When looking at the rules of the Educational Commission for Foreign Medical Graduates (ECFMG), it can get pretty confusing. The commission sets educational and technical standards for the medical education of foreign-trained medical graduates, but it also attempts to set ethical standards in order to avoid the acceptance of fraudulent applicants. Actions that undermine this process are called “irregular behavior,” and they can result in the permanent loss of certification or potential certification.
The specific definition of irregular behavior as defined by the ECFMG is:
“Irregular behavior includes all actions or attempted actions on the part of applicants, examinees, potential applicants, others when solicited by an applicant and/or examinee, or any other person that would or could subvert the examination, certification or other processes, programs, or services of ECFMG, including, but not limited to, the ECFMG Exchange Visitor Sponsorship Program, ECFMG International Credentials Services (EICS), the Electronic Portfolio of International Credentials (EPIC), and Electronic Residency Application Service (ERAS) Support Services at ECFMG. Such actions or attempted actions are considered irregular behavior, regardless of when the irregular behavior occurs, and regardless of whether the individual is certified by ECFMG.”
Basically, if it has anything to do with an FMG being allowed to practice medicine in the United States, and it is subversive, it is “irregular behavior.”
What are examples of irregular behavior?
Examples of fraudulent behavior typically involve fraudulent documents such as falsified diplomas, transcripts, or information on the ECFMG application. It can also be providing information about exams or bringing notes to an exam when they are prohibited. The USMLE has more information about irregular behavior here.
What are the consequences of irregular behavior?
The consequences for irregular behavior are severe and permanent. You can be removed from the certification process permanently or even have your certification revoked. There will be a “permanent annotation” in your ECFMG file, and you are basically removed from the U.S. medical community. In some cases, the consequences are shorter, but they still cause a delay in ECFMG certification.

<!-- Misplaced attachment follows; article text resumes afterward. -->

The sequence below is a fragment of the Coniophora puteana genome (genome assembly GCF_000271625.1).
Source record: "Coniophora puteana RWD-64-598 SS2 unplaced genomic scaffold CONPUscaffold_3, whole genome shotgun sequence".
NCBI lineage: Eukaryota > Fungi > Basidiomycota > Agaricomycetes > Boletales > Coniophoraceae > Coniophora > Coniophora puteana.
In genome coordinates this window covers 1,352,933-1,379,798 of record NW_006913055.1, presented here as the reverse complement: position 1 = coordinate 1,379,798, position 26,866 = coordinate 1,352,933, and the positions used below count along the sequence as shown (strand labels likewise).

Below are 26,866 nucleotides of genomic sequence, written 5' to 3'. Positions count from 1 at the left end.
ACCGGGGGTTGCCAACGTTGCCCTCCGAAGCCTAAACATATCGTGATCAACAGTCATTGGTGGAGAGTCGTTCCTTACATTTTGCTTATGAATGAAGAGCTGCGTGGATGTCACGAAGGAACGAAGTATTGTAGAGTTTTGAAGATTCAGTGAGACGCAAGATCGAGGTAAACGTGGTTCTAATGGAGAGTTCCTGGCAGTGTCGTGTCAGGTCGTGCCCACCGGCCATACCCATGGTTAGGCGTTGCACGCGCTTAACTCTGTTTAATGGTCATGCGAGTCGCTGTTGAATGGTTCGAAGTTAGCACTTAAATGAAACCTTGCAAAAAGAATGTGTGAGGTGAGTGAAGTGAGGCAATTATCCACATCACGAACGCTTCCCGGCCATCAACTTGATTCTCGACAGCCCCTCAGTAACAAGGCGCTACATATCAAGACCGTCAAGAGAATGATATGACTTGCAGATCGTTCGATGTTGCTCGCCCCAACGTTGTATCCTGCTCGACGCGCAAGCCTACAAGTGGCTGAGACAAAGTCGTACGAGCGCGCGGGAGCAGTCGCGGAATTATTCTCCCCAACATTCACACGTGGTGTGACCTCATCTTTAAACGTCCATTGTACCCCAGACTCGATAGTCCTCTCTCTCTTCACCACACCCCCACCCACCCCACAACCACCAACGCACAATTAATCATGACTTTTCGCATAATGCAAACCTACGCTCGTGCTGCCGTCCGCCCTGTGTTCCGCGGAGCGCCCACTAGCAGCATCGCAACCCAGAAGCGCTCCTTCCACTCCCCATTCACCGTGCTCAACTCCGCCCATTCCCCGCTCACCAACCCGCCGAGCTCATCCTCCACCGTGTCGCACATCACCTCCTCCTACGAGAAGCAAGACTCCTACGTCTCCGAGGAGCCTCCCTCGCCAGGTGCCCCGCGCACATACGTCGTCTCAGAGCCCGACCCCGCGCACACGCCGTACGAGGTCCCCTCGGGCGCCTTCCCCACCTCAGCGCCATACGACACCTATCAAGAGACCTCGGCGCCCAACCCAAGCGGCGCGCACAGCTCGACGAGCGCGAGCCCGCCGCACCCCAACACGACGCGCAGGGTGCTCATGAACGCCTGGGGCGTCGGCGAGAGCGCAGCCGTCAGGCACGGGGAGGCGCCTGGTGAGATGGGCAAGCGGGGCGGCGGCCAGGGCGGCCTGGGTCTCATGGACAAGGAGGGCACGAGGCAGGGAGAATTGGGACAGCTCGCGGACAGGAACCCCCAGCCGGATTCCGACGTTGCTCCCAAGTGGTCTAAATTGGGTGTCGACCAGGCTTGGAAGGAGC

What happens when you are accused of irregular behavior?
If a complaint is filed, the ECFMG first evaluates the complaint to see if it is worth investigating. If it is reasonable to investigate, the ECFMG refers the case to the Medical Education Credentials Committee. The alleged person will be notified in writing of the alleged irregular behavior. They will also be allowed the chance to provide a written explanation or appear in-person to explain before the committee. If found “guilty” of irregular behavior, the accused will have the opportunity to appeal.
What to do if you are accused of irregular behavior?
Irregular behavior is a serious accusation that can have career-ending consequences, at least if you plan on practicing medicine in the United States. That is why you must act quickly and thoroughly to defend yourself.
The first thing you should do is identify the event in question. Write down any details that you can remember, so you don’t forget what happened should the case be drawn out for any length of time. If you have any evidence to support your case, collect it and preserve it, so you can present it when the time comes. Ask for character references from peers and colleagues to provide evidence that you are not the type of person that would engage in the accused behavior.
Lastly, consult with an attorney that is familiar with irregular behavior cases. He or she will be able to make recommendations about further documents that you should present and how you should handle yourself during your presentation/defense. Not all irregular behavior consequences are permanent, but they can cause significant delays in your medical career and serious black marks on your record. It is worth it to spend the extra time and money to ensure you are found to be NOT engaging in irregular behavior.
The Intentions are Noble
The intentions of the ECFMG are to ensure that quality health care is delivered by all medical providers in the U.S. healthcare system. In order to do that, they must have accurate information and transparency about the entire medical education applicants have received. Without this information, the U.S. cannot guarantee quality healthcare in the country, and lives could be harmed or lost.
Typically, it’s nothing to worry about.
If you are fully transparent and honest on all of your applications, you probably don’t have anything to worry about. However, mistakes happen, and you could potentially be accused of irregular behavior while remaining completely innocent. Mistakes can be forgiven, and the ECFMG is not looking to eliminate people from the certification process. This is why it is important to ensure that you plead your case if you are accused. In many cases, people are punished for intentional acts because they were trying to cheat the system. However, if you are unjustly accused, you should fight back and make sure that you don’t suffer career delays due to a mistake or misunderstanding.